Identification of a novel missense mutation in angiogenin in a Chinese amyotrophic lateral sclerosis cohort.

Department of Neurology, Peking Union Medical College Hospital, Chinese Academy of Medical Sciences and Peking Union Medical College, Beijing, China.
Amyotrophic Lateral Sclerosis (Impact Factor: 3.4). 01/2012; 13(3):270-5. DOI:10.3109/17482968.2011.643900
Source: PubMed

ABSTRACT Abstract Angiogenin (ANG) gene mutations have been identified in both familial and sporadic amyotrophic lateral sclerosis (ALS) patients from multiple European and North American populations. However, no ANG mutation has yet been reported in Asian ALS populations. Here, we screened for ANG mutations in a Chinese ALS cohort. The entire coding region of the ANG gene was sequenced in 10 familial ALS pedigrees, 202 sporadic ALS patients, and 151 healthy controls. All patients were negative for SOD1, FUS, and TARDBP mutations. We identified a novel missense mutation, c.379G > A (p.V103I), in one sporadic ALS patient, but not in the controls. No mutations were found in the familial ALS patients. A novel missense variant, c.323A > G (p.H84R), was detected in one healthy individual. We identified the presence of the known single nucleotide polymorphism, rs11701 (T/G), in both ALS cases and controls. However, no significant association of the G allele with ALS susceptibility was demonstrated. In conclusion, ANG mutations accounted for 0.5% of our SOD1-, FUS-, TARDBP- mutation-negative ALS cohort. Our findings highlight that the genetic background of ALS differs between different populations, and suggest that ANG mutation may be involved in the aetiology of ALS in the Han Chinese population.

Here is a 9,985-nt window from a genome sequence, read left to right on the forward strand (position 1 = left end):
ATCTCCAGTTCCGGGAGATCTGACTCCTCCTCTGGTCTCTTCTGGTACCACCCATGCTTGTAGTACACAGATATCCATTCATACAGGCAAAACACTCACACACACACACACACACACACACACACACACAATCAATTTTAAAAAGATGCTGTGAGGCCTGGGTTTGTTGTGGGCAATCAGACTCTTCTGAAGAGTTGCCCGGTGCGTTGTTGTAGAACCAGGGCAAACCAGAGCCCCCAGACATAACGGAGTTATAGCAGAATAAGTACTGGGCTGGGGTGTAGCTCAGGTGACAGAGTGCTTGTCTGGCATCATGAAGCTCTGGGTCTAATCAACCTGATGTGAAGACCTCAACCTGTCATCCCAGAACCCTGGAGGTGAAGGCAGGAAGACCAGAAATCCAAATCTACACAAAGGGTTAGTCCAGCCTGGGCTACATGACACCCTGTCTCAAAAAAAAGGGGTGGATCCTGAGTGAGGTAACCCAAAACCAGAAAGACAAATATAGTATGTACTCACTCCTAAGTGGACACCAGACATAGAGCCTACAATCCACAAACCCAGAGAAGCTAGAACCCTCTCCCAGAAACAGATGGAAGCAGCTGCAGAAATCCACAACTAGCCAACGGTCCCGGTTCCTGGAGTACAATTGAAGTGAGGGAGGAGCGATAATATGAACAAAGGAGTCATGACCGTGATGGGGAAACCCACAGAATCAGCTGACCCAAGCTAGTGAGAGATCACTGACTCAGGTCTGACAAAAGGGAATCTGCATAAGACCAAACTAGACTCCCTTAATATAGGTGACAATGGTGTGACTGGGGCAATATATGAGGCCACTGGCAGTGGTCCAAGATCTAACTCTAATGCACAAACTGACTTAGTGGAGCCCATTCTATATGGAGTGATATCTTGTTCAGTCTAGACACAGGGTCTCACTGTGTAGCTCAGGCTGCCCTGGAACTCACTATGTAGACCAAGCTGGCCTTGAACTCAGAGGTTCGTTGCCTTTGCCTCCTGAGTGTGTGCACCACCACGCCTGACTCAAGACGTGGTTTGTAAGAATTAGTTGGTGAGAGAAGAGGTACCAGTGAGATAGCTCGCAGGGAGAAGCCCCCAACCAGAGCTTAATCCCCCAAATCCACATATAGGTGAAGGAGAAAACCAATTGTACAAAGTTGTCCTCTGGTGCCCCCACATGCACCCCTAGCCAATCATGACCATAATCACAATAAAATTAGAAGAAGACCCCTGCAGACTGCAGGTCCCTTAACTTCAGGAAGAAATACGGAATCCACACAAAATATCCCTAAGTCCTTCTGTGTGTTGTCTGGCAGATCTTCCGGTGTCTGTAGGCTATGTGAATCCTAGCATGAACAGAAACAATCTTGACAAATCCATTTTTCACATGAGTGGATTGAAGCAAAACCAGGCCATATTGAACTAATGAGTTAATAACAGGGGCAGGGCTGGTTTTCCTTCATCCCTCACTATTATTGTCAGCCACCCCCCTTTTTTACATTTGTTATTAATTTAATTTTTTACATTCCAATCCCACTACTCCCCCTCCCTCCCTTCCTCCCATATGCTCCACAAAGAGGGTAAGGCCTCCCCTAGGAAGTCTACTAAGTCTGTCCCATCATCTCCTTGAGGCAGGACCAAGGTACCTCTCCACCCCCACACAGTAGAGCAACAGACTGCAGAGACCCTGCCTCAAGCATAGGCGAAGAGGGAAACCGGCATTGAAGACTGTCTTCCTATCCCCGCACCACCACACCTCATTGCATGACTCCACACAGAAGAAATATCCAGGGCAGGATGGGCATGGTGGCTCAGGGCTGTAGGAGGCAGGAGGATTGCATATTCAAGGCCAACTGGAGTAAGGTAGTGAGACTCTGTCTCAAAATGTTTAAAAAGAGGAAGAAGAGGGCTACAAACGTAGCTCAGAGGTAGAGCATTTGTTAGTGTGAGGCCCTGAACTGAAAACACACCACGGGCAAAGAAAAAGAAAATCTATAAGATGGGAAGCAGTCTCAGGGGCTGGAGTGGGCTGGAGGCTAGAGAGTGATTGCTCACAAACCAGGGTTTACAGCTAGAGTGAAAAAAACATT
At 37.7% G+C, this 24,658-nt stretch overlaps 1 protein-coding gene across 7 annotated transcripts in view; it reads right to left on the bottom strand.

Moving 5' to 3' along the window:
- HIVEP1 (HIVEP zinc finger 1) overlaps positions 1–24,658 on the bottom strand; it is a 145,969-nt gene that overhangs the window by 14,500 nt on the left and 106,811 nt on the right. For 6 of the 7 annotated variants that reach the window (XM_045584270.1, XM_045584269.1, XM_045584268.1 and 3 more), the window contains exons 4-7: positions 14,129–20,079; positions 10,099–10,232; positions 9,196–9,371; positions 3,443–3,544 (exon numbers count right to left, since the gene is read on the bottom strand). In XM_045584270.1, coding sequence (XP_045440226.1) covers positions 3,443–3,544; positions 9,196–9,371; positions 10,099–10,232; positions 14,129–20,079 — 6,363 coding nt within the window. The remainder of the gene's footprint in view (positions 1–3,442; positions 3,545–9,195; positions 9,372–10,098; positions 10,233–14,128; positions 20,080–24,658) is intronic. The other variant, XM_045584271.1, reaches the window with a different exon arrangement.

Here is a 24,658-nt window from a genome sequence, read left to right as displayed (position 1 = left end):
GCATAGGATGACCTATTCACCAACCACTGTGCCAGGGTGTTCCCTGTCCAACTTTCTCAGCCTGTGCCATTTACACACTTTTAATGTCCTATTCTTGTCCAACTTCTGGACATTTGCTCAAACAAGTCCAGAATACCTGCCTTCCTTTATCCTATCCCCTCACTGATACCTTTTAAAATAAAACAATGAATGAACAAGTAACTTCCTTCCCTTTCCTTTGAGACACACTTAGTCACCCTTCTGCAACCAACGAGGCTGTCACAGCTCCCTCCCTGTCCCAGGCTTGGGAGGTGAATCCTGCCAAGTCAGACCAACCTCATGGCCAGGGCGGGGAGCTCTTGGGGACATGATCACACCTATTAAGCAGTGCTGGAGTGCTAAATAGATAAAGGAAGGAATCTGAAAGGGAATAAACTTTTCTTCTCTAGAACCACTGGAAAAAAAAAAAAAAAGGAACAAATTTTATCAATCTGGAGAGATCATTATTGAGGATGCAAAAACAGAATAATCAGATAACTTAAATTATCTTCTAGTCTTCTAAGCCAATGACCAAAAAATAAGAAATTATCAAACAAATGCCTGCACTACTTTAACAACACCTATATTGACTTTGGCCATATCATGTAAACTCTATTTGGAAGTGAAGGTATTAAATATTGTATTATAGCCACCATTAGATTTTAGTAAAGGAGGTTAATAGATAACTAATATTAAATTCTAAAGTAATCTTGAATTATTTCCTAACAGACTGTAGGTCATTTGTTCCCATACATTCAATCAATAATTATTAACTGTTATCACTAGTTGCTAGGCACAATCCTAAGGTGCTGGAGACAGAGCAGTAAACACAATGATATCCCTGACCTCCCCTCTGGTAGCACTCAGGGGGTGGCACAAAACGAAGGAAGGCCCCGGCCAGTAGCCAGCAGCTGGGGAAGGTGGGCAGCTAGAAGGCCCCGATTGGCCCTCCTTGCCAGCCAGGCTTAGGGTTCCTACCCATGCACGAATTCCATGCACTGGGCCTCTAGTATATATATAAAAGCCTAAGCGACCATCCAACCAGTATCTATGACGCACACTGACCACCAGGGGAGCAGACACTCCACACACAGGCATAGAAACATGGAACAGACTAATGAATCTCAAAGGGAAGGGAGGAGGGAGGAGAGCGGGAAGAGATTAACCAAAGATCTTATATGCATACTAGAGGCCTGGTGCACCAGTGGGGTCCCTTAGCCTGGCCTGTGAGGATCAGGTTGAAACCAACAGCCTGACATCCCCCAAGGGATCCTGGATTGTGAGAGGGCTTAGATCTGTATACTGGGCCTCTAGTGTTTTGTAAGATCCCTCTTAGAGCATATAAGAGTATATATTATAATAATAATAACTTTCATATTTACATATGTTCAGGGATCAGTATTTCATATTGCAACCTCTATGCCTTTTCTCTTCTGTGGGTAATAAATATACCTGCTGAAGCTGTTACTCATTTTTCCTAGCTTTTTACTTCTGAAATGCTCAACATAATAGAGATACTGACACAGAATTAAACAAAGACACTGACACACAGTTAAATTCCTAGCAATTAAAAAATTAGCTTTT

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    ABSTRACT: Certain single nucleotide polymorphisms causing missense mutations in angiogenin result in its loss-of-function and onset of amyotrophic lateral sclerosis (ALS). Although several such associations are reported across diverse ethnic groups, no method is available for predicting if a new mutation is deleterious. We present here a fast molecular dynamics based method for determining the mechanisms of functional loss caused by mutations, and attributes to ascertain whether a mutation causes ALS.
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